Iron­i­cally, county board sec­re­tary Frank Mur­phy, whose am­bi­tion has made this week’s re­open­ing a re­al­ity, has come out strongly against the pro­posed hurl­ing cham­pi­onship re­struc­ture, in­sist­ing it will dec­i­mate the club cal­en­dar.

As a club player him­self, Pa­trick can see has­sle as well as click­ing turn­stiles.

“If it means more games for the sta­dium, well and good, but ob­vi­ously it cre­ates more pres­sure in Cork from a club per­spec­tive. There’s no doubt about that. The county board have their view on that, but if we get more games it’ll be a pos­i­tive for the sta­dium.

“But even if those pro­pos­als don’t go through, there will be other games.”

Be­yond the lure of cham­pi­onship, Pa­trick wants to em­bed the new Páirc in the city’s so­cial scene.

“Our chal­lenge is to en­lighten people that what we have now is a to­tally dif­fer­ent an­i­mal. The lo­ca­tion is the same and the bowl has been main­tained. But it bears no re­sem­blance in terms of its fa­cil­i­ties and de­sign. It’ll be night and day.

“Any­one we’ve brought in for tours has said they didn’t re­alise it was go­ing to be this good.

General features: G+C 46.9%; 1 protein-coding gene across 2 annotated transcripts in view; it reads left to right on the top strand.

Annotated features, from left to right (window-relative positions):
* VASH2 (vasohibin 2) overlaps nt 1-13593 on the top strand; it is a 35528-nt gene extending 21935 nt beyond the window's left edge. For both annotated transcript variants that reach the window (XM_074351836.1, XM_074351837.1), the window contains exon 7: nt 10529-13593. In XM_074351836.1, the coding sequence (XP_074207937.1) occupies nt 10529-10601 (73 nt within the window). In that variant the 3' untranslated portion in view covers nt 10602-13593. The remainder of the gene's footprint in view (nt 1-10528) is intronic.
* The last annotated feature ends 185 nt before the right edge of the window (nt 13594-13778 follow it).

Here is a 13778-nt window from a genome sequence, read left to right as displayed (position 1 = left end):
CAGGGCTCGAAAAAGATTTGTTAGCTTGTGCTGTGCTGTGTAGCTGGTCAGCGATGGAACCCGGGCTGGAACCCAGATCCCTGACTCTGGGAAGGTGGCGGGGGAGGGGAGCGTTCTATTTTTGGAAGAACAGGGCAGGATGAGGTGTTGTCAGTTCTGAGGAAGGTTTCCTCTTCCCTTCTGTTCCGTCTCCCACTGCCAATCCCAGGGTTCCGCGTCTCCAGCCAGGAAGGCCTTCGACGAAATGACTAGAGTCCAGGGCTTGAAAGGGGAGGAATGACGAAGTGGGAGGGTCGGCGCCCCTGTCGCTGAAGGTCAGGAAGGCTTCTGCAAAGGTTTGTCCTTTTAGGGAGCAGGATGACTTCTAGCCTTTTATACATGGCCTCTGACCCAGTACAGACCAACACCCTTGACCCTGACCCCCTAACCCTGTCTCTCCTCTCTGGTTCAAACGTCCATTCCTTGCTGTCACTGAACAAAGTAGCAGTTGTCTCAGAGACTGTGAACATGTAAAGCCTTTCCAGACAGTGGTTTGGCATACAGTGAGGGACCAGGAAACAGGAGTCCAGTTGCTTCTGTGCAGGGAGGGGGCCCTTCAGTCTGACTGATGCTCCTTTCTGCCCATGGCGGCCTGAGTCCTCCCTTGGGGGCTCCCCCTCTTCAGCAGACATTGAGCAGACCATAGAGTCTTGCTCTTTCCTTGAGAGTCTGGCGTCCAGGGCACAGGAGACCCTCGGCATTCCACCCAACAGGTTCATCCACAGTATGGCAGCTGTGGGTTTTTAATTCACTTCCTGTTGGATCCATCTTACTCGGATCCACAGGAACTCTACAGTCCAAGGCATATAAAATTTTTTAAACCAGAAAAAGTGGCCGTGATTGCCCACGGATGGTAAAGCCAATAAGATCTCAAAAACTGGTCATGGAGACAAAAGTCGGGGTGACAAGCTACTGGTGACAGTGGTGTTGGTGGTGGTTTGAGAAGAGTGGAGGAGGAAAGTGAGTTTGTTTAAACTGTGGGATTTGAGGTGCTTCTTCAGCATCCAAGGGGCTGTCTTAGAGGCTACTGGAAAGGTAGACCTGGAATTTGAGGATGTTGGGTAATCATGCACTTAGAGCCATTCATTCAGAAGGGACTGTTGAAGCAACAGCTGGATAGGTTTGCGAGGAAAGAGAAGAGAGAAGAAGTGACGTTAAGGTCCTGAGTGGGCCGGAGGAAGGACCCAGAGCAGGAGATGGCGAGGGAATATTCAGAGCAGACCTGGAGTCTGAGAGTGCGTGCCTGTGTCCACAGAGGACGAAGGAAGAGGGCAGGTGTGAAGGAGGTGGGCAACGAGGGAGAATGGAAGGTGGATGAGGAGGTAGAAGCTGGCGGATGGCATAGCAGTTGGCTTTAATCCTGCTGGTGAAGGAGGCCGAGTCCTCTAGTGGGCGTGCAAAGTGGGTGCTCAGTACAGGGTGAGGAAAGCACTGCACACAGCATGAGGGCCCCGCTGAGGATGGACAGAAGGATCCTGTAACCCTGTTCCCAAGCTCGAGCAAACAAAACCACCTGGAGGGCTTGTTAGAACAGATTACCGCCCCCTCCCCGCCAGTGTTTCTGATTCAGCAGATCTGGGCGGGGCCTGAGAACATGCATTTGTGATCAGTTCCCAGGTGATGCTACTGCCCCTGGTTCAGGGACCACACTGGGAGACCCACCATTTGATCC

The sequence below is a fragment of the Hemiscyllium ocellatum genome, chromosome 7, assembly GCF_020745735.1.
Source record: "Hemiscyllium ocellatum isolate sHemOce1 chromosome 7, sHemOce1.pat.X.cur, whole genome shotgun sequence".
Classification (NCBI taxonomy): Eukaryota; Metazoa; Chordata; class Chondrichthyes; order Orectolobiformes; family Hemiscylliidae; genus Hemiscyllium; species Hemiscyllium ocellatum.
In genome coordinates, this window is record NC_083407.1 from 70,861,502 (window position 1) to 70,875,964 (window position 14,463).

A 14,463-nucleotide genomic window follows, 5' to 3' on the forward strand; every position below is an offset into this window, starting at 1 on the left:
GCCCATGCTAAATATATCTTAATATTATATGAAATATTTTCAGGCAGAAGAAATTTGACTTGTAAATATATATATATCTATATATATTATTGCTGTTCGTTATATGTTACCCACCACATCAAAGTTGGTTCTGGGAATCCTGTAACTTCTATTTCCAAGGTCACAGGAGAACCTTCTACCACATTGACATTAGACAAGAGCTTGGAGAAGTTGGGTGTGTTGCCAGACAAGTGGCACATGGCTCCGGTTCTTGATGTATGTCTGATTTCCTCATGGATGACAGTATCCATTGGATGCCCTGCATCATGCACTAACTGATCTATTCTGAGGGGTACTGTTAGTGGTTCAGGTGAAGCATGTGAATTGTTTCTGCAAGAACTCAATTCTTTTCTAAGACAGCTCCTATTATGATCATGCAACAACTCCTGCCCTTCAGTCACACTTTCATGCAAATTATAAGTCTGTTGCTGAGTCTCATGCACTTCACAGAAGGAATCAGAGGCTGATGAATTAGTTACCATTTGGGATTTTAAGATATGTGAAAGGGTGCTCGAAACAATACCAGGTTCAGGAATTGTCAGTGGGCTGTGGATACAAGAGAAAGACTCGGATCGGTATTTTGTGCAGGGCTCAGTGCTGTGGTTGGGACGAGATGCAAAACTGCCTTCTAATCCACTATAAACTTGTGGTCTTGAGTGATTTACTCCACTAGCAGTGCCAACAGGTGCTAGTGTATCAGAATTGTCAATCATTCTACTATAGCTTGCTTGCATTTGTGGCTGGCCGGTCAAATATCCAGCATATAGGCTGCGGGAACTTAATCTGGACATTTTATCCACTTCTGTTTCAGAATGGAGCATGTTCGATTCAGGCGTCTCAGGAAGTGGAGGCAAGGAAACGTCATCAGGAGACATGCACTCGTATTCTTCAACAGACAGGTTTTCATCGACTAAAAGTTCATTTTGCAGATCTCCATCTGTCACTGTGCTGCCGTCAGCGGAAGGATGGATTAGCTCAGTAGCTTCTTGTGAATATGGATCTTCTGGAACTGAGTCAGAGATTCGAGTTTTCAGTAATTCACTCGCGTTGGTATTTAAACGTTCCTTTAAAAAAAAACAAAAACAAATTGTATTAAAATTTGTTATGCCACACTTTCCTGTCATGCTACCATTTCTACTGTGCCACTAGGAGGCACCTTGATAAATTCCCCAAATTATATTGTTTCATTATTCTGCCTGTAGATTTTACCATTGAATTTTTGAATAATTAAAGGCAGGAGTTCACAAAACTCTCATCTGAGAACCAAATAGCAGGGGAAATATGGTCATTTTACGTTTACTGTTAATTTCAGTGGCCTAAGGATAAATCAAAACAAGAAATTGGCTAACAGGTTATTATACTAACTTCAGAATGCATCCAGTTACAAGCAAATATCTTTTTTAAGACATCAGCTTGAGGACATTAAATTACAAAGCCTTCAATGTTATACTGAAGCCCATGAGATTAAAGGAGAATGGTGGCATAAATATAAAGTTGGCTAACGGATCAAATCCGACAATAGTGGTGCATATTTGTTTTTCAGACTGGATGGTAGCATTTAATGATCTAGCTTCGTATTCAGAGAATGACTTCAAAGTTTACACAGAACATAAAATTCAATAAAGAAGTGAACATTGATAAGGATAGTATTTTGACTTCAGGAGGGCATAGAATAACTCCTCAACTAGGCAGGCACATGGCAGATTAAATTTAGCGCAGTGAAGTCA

“We’d hope to boost at­ten­dances for league games, try and en­hance the ex­pe­ri­ence, with the food and the bev­er­age fa­cil­i­ties.

“Ro­man­tic and all as Páirc Uí Rinn is on a dreary Satur­day night, if people come down here they can have a drink and a bite to eat. It’s a com­fort­able ex- pe­ri­ence. It’s a night out. And you’re near town. You’re only a ten-minute walk from the city cen­tre.”

On the events side, there’s a tem­plate to fol­low; the bustling hive of cor­po­rate ac­tiv­ity GAA HQ has become.

“We’re work­ing closely with Croke Park and their team up there.

“With min­i­mal pro­mo­tion of the con­fer­ence fa­cil­i­ties we’ve had mas­sive in­ter­est al­ready. We’ve a num­ber of book­ings in the diary and will be prop­erly launch­ing it as soon as we have the doors open and the first games past us.

“The Cork Cham­ber Dig­i­tal Mar­ket­ing awards will be held here later this year. And more events will be an­nounced in due course.

“We will be pitch­ing it as a pre­mium venue. In the events space, ev­ery­one is look­ing for some­thing a lit­tle bit dif­fer­ent. Cer­tainly, we fit that bill.

“We don’t have bed­rooms so we don’t see our­selves as be­ing in com­pe­ti­tion with other ho­tels or any­thing like that. We look for­ward to work­ing closely with them and hope­fully we can win some in­ter­na­tional con­fer­ences that would have gone to Kil­lar­ney or to Dublin in the past. That will be good for the wider Cork econ­omy.”

For now, af­ter a long re­build, it’ll be good to get feet un­der the ta­ble and watch this week­end’s games open a fresh chap­ter in the Pairc’s his­tory.

“It’s just great now to have the place open. The Tony Kellys and Sea­mus Cal­lanans are re­ally look­ing for­ward to com­ing to Cork and play­ing in what we would see as the top pitch out­side of Croke Park.”

NOT JUST THE TICKET: Sales man­ager Pa­trick Doyle wants to in­te­grate Páirc Uí Chaoimh into the city’s so­cial scene.